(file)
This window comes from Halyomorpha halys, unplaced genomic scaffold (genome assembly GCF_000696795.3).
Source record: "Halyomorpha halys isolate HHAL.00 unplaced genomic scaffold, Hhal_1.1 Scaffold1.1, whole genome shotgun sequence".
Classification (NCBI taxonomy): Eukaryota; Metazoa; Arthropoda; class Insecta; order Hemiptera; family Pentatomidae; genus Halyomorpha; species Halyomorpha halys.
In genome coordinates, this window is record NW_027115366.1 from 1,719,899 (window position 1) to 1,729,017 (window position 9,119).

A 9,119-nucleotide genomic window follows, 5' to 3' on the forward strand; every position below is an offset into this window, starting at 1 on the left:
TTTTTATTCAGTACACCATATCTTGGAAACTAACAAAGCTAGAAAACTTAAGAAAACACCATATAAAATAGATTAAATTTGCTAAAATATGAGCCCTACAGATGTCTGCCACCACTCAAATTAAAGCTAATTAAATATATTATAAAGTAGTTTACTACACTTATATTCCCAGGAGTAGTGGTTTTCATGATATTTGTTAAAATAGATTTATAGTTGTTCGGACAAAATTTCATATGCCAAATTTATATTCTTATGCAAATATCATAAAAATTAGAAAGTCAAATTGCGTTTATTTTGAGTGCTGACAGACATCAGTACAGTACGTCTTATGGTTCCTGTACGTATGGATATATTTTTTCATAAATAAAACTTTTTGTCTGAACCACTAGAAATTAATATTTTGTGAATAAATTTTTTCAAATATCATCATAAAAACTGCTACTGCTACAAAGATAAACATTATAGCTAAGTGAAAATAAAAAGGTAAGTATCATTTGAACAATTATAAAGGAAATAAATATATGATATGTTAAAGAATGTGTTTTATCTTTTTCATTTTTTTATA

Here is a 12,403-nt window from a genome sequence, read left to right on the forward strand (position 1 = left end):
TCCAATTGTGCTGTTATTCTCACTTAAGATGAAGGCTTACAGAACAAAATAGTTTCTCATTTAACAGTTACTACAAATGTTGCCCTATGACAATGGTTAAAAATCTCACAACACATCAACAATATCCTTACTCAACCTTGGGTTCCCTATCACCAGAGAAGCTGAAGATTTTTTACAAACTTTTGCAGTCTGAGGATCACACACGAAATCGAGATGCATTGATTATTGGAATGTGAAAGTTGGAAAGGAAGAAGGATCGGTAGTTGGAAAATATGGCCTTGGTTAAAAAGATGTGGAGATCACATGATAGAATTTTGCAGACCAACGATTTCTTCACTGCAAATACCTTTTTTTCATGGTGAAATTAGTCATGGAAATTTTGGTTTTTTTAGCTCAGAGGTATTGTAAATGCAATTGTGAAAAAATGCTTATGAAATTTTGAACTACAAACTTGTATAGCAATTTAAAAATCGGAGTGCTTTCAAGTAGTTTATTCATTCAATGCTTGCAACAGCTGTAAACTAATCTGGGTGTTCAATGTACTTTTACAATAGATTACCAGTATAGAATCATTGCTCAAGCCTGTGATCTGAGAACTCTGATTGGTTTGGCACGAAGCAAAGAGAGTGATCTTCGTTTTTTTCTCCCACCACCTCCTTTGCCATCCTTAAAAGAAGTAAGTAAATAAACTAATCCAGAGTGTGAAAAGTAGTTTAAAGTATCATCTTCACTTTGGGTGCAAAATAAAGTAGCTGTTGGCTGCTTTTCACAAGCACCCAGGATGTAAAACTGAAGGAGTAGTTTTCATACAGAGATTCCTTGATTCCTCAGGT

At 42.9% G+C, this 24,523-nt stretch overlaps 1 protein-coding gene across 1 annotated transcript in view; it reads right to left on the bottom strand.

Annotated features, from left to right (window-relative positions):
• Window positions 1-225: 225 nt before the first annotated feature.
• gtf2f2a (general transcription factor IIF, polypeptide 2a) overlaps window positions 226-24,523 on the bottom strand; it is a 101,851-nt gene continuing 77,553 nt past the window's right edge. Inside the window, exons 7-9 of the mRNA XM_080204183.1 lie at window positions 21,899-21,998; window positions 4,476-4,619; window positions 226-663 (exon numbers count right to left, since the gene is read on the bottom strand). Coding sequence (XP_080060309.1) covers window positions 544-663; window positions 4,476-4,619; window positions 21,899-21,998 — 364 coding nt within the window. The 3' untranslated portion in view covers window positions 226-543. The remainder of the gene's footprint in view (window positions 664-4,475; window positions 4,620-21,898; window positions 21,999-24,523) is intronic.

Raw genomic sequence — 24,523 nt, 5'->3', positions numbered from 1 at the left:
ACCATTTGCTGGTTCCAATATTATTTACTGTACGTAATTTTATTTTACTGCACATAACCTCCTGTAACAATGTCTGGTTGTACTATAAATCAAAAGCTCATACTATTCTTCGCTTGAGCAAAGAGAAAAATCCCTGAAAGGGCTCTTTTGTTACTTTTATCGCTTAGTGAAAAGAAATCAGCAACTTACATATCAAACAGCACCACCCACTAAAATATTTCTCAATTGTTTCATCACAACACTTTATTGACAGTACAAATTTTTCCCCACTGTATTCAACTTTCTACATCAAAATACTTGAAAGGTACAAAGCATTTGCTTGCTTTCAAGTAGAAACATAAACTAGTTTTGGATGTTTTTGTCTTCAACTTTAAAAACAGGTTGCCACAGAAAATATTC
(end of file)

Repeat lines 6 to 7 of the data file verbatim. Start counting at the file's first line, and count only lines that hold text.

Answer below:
TTTTTATTCAGTACACCATATCTTGGAAACTAACAAAGCTAGAAAACTTAAGAAAACACCATATAAAATAGATTAAATTTGCTAAAATATGAGCCCTACAGATGTCTGCCACCACTCAAATTAAAGCTAATTAAATATATTATAAAGTAGTTTACTACACTTATATTCCCAGGAGTAGTGGTTTTCATGATATTTGTTAAAATAGATTTATAGTTGTTCGGACAAAATTTCATATGCCAAATTTATATTCTTATGCAAATATCATAAAAATTAGAAAGTCAAATTGCGTTTATTTTGAGTGCTGACAGACATCAGTACAGTACGTCTTATGGTTCCTGTACGTATGGATATATTTTTTCATAAATAAAACTTTTTGTCTGAACCACTAGAAATTAATATTTTGTGAATAAATTTTTTCAAATATCATCATAAAAACTGCTACTGCTACAAAGATAAACATTATAGCTAAGTGAAAATAAAAAGGTAAGTATCATTTGAACAATTATAAAGGAAATAAATATATGATATGTTAAAGAATGTGTTTTATCTTTTTCATTTTTTTATA

Here is a 12,403-nt window from a genome sequence, read left to right on the forward strand (position 1 = left end):